Monday, March 29, 2010

Remember when President Kennedy had to reassure the nation

That his Catholicism would not affect his ability to be president? (my bold):
I believe in an America where the separation of church and state is absolute, where no Catholic prelate would tell the president (should he be Catholic) how to act, and no Protestant minister would tell his parishioners for whom to vote; where no church or church school is granted any public funds or political preference; and where no man is denied public office merely because his religion differs from the president who might appoint him or the people who might elect him.

I believe in an America that is officially neither Catholic, Protestant nor Jewish; where no public official either requests or accepts instructions on public policy from the Pope, the National Council of Churches or any other ecclesiastical source; where no religious body seeks to impose its will directly or indirectly upon the general populace or the public acts of its officials; and where religious liberty is so indivisible that an act against one church is treated as an act against all.

For while this year it may be a Catholic against whom the finger of suspicion is pointed, in other years it has been, and may someday be again, a Jew— or a Quaker or a Unitarian or a Baptist. It was Virginia's harassment of Baptist preachers, for example, that helped lead to Jefferson's statute of religious freedom. Today I may be the victim, but tomorrow it may be you — until the whole fabric of our harmonious society is ripped at a time of great national peril.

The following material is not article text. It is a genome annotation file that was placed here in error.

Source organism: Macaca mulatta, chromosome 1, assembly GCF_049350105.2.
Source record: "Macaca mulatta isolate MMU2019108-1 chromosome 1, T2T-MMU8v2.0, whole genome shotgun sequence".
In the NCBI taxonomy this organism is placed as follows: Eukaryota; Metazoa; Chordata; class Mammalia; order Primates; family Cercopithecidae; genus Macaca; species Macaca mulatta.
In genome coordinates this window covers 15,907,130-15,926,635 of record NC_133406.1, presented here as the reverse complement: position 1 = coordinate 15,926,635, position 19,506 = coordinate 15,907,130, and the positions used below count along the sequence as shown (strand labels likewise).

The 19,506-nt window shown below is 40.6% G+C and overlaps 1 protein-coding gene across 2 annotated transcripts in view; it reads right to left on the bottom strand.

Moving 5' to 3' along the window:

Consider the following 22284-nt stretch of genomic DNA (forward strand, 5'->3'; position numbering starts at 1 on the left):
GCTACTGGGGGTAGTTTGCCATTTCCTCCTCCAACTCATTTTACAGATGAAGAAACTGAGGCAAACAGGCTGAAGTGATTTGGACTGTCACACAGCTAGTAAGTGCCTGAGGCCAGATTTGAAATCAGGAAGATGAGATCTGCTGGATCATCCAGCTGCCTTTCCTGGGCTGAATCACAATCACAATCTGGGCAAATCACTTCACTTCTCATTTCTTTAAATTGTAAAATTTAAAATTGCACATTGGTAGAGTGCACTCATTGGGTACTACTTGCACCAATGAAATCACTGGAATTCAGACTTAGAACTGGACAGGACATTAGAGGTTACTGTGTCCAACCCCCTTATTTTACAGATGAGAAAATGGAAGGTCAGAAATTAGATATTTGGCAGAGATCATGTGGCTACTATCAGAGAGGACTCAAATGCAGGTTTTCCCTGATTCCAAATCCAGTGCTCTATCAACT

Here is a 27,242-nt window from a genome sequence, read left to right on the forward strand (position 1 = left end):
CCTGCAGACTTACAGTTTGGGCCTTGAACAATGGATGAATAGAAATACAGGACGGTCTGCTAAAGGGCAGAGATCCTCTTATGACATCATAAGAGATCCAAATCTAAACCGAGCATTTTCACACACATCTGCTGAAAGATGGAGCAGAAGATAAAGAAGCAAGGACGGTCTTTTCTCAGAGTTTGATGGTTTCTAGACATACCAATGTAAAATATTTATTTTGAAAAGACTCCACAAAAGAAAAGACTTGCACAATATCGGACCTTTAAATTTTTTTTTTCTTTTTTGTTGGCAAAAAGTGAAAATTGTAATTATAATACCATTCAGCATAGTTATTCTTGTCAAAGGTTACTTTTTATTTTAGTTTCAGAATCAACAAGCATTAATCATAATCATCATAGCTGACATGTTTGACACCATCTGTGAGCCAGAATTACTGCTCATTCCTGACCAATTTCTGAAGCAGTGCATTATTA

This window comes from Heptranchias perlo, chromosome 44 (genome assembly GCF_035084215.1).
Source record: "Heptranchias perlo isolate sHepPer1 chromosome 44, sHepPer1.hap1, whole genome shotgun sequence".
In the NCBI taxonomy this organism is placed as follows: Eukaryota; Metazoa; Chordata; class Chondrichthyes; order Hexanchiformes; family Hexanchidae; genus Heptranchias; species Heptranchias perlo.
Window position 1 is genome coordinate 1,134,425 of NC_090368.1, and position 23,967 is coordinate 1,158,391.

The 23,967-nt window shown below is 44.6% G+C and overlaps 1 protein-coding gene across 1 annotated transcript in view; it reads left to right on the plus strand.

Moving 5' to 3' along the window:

Finally, I believe in an America where religious intolerance will someday end; where all men and all churches are treated as equal; where every man has the same right to attend or not attend the church of his choice; where there is no Catholic vote, no anti-Catholic vote, no bloc voting of any kind; and where Catholics, Protestants and Jews, at both the lay and pastoral level, will refrain from those attitudes of disdain and division which have so often marred their works in the past, and promote instead the American ideal of brotherhood.

That is the kind of America in which I believe.
Thank you, President Kennedy. Now look at who had the attention of Rep. Stupak:
Doerflinger has a lengthy title—he's the associate director of the United States Conference of Catholic Bishops' Secretariat of Pro-Life Activities. But he's better understood simply as the point man on abortion issues for the most powerful institution in the US Catholic Church. Most people have never heard of him. However, Doerflinger helped write the Stupak amendment in the House bill that placed tight restrictions on insurance coverage of abortion. He amplified spurious charges that the Senate bill would use government money to fund abortions. Doerflinger fought to the bitter end for the Stupak amendment to be included in the final legislation—even after Stupak himself had abandoned the fight. By refusing to compromise on what was, in the end, a minor difference between the House and Senate bills, Doerflinger—the man behind the curtain of the abortion imbroglio—very nearly killed health care reform.
Which America do you want to live in?

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